They say the best form of flattery is imitation but what happens when the copycat gets things so very wrong?
In the franchise industry, the copycat concept is rife. The thought process is: why pay to license a winning formula when I can just copy it? Often though, these imitations fail.
While sometimes it’s a borrowed concept, other times it’s a ‘me too’ offering in the same market. It can even go so far as a rip off of the logo, name and menu. Take The Meat & Wine Co for example. Just a few years ago, it was embroiled in a legal dispute with a restaurant in Malaysia which, allegedly, copied its business.
The restaurant in Malaysia not only opened with the same name, but it also had the same logo and signage as the Australian chain. The Australian brand claimed the copycat restaurant was tarnishing the brand, calling their ideas tacky. The company was also subject to an imitator in Spain using its name and logo.
Where the copycats come unstuck
The problem with these copycats is that they often lack longevity. While the concept is there, they don’t copy all of the successful components of the original business. Often, they copy the product without reproducing the service or the distribution model. Simply speaking, they have overlooked a critical factor in the original business’s success.
In addition, the copycats lack the innovation needed to move forward, to create new concepts if and when things go south.
Some noteworthy copycat franchises
From 2003 to 2014 the US franchise with the highest percentage of loan defaults was Planet Beach. Based on successful spa and beauty franchises such as Massage Envy, Planet Beach offers a range of beauty and wellness treatments.
Planet Beach is rightly getting lit up on unhappyfranchise.com for its misleading information on franchise performance, which has lagged the competition due to not delivering an equivalent upcale in-store experience.
While the concept and price points didn’t differ materially from the franchised competition, it’s failure to mirror the in-store experience is a critical misgiving in this service category. Especially when Massage Envy was excelling in its execution.
To be fair Cottman had a reasonable run throughout its early life and expansion. Following on the success of the likes of Mr. Transmission and some other niche players in the automotive franchise space, Cottman transmissions now features amongst the franchises with the highest failure rate in its loans.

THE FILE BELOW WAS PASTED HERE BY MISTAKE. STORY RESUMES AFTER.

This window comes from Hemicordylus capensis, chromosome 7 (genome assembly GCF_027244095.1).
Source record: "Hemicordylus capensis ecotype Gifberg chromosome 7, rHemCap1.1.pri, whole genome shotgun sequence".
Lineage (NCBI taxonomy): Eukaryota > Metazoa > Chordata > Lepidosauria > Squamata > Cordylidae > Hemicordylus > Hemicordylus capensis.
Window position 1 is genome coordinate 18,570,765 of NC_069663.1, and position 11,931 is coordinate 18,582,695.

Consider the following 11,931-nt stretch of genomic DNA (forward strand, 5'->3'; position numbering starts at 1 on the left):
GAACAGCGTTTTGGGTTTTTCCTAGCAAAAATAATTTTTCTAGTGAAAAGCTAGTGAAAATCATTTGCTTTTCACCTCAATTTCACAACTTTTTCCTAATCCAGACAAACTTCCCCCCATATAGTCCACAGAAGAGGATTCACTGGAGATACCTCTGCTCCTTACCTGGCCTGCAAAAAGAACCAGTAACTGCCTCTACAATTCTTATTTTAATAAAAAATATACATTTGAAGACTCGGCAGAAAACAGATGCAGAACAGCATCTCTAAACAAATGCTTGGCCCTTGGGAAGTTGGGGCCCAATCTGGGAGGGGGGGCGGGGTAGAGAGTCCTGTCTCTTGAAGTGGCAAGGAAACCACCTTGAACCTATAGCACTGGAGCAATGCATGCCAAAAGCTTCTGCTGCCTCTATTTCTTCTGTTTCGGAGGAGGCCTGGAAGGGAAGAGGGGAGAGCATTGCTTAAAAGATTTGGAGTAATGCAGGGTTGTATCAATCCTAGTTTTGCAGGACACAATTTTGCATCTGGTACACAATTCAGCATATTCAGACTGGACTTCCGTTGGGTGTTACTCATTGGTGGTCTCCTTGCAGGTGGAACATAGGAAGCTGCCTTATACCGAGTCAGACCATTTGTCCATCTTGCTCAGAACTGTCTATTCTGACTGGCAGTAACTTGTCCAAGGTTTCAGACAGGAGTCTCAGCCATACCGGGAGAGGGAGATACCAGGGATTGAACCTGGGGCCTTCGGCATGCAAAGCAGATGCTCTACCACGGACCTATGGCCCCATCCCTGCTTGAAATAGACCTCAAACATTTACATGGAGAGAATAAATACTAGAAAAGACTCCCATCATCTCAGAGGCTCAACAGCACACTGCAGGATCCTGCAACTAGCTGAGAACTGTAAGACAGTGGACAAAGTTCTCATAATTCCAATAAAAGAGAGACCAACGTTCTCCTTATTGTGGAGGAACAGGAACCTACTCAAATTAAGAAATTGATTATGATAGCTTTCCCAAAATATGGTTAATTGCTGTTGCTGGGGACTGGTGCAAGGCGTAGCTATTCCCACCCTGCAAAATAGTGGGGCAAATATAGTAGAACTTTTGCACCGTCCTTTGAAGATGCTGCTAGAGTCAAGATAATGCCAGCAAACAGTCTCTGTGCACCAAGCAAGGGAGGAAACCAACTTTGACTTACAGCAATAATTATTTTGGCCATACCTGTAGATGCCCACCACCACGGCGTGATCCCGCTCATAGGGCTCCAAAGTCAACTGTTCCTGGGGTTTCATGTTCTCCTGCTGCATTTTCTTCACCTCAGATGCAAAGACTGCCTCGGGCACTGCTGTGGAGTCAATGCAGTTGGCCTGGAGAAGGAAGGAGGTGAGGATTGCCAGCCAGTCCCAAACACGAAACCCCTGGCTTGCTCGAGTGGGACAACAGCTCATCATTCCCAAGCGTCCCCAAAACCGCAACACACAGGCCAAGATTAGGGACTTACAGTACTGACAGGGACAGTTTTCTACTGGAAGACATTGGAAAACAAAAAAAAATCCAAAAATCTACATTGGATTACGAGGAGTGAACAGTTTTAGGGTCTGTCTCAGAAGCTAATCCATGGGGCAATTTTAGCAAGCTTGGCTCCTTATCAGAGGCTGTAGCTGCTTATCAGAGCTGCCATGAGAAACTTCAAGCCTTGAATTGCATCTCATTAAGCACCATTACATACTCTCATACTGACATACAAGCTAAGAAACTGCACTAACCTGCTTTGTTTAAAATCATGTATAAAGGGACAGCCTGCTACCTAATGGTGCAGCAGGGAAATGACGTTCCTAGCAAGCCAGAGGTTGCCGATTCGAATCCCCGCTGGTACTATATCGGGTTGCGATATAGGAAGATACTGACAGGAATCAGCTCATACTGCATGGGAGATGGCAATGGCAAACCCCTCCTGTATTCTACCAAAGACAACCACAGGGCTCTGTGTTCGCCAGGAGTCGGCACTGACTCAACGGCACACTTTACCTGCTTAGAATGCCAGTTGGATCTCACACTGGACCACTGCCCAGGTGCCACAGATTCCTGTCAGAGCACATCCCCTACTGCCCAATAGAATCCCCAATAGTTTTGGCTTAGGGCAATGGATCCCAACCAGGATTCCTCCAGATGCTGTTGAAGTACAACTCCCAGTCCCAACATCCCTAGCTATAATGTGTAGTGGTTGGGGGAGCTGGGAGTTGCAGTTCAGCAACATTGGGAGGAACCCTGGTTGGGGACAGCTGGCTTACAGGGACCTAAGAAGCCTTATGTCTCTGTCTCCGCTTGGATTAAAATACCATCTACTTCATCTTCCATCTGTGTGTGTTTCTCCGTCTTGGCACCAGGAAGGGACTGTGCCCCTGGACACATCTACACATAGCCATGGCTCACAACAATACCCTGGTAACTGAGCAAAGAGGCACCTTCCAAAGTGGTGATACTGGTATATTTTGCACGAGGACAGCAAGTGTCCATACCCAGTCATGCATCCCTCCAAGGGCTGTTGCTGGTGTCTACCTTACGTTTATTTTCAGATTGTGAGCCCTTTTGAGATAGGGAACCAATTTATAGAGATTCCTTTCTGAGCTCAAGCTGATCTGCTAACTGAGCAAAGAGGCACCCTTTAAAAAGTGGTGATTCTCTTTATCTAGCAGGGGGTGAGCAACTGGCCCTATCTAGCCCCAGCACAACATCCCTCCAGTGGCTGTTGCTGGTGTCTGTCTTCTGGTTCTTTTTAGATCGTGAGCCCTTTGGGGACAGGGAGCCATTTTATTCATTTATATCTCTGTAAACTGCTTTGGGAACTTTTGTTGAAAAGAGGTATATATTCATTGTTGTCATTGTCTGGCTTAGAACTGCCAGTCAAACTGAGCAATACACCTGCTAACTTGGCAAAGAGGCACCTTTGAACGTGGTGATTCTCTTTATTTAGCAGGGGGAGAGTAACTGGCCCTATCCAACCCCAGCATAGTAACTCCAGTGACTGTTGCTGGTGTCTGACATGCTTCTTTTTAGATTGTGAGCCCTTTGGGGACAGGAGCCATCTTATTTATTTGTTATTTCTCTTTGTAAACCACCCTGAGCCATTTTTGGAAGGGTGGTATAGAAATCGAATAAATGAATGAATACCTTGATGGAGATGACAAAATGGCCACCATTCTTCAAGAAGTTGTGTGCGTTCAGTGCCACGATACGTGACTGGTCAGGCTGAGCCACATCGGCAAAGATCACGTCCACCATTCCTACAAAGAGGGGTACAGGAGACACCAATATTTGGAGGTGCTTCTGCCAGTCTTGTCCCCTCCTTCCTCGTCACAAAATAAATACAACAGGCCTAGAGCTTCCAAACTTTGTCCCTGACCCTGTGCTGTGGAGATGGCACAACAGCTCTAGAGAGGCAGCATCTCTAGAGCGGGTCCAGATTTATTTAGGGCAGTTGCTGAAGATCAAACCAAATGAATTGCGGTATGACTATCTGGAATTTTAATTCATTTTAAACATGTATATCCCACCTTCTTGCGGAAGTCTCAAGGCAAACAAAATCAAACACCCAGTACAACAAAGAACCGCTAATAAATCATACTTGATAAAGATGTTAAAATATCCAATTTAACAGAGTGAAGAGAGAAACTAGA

While the service offering and pricing mirrored that of like franchises, Cottman Transmission operators have frequently been accused of dodgy practices to try and increase margins.
The fad that took Australia by storm was actually a rip-off of the hugely successful US-based Voodoo Doughnuts, which often has lines around the corner just to get a taste of their delicious baked goods. In fact, customers often have to wait up to 90 minutes just to get in the door.
But what Doughnut Time failed to copy was the experience of Voodoo Doughnuts.
When you head through the doors of the latter, you’re not just buying a doughnut, you’re experiencing the magic of the concept – the tribute doughnuts for celebrities who have passed, the incredible artwork adorning all the walls, and the crazy doughnut toppings such as bacon and cereal.
Originally from Melville, New York, Sbarro has been serving pizza since 1956. Yet the franchise has filed for bankruptcy, not once, but twice. And the struggles aren’t that surprising. The product is not hugely different to Pizza Hut – it’s a solid concept; everyone loves pizza, right? The problem was, however, that the company’s strategy of targeting indoor food courts relied on a declining retail concept.
Malls have started dying, with an unprecedented decline in mall traffic. However, it’s apparent that this wasn’t the chain’s only problem. While the rest of the pizza sector rapidly evolved, Sbarro failed to innovate and the New York pizza slice concept, baked under a heat lamp, soon became unappealing.
Quite simply, the Sbarro that filed for bankruptcy in 2014 was the same version from 2004.
How to stop it from happening to you
If you have a good idea, the sad thing is that copycats will follow. While it may be inevitable, there are ways you can avoid, or at least mitigate, the situation.
- Build your brand fast – ensuring you’re first to the market is important and make your splash memorable. Establish yourself as the industry leader.
- Put a face to your franchise – especially when you’re starting out. While people may be able to copy the concept, they can’t copy your face. Putting your backstory against your franchise or concept means customers will be more connected to your brand and therefore, more loyal. They’ll also recognise immediately when there’s a copycat.
- Keep innovating – find ways to make your product or service extra special. Grow and develop with the market.
In reality, copycat franchises are common. And while some copycat brands make a living, many will fail spectacularly.